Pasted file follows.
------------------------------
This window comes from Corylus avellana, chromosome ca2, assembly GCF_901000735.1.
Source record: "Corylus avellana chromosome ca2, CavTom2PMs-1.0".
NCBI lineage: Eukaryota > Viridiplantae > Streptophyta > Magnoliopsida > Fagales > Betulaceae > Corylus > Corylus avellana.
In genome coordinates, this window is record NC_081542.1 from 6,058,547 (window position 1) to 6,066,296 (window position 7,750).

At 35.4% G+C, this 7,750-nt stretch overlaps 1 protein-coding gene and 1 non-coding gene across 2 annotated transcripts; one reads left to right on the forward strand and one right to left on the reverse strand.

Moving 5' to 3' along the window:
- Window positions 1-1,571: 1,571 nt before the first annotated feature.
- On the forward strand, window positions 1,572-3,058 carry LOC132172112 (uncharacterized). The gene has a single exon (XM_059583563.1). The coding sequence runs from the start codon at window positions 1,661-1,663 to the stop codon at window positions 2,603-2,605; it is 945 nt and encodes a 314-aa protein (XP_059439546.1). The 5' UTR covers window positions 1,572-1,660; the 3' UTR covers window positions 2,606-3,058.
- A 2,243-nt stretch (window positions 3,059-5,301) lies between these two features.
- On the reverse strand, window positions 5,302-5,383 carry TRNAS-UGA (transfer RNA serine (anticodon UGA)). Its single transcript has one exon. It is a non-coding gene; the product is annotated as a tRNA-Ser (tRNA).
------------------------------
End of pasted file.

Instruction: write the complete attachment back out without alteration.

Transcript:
This window comes from Corylus avellana, chromosome ca2, assembly GCF_901000735.1.
Source record: "Corylus avellana chromosome ca2, CavTom2PMs-1.0".
NCBI lineage: Eukaryota > Viridiplantae > Streptophyta > Magnoliopsida > Fagales > Betulaceae > Corylus > Corylus avellana.
In genome coordinates, this window is record NC_081542.1 from 6,058,547 (window position 1) to 6,066,296 (window position 7,750).

At 35.4% G+C, this 7,750-nt stretch overlaps 1 protein-coding gene and 1 non-coding gene across 2 annotated transcripts; one reads left to right on the forward strand and one right to left on the reverse strand.

Moving 5' to 3' along the window:
- Window positions 1-1,571: 1,571 nt before the first annotated feature.
- On the forward strand, window positions 1,572-3,058 carry LOC132172112 (uncharacterized). The gene has a single exon (XM_059583563.1). The coding sequence runs from the start codon at window positions 1,661-1,663 to the stop codon at window positions 2,603-2,605; it is 945 nt and encodes a 314-aa protein (XP_059439546.1). The 5' UTR covers window positions 1,572-1,660; the 3' UTR covers window positions 2,606-3,058.
- A 2,243-nt stretch (window positions 3,059-5,301) lies between these two features.
- On the reverse strand, window positions 5,302-5,383 carry TRNAS-UGA (transfer RNA serine (anticodon UGA)). Its single transcript has one exon. It is a non-coding gene; the product is annotated as a tRNA-Ser (tRNA).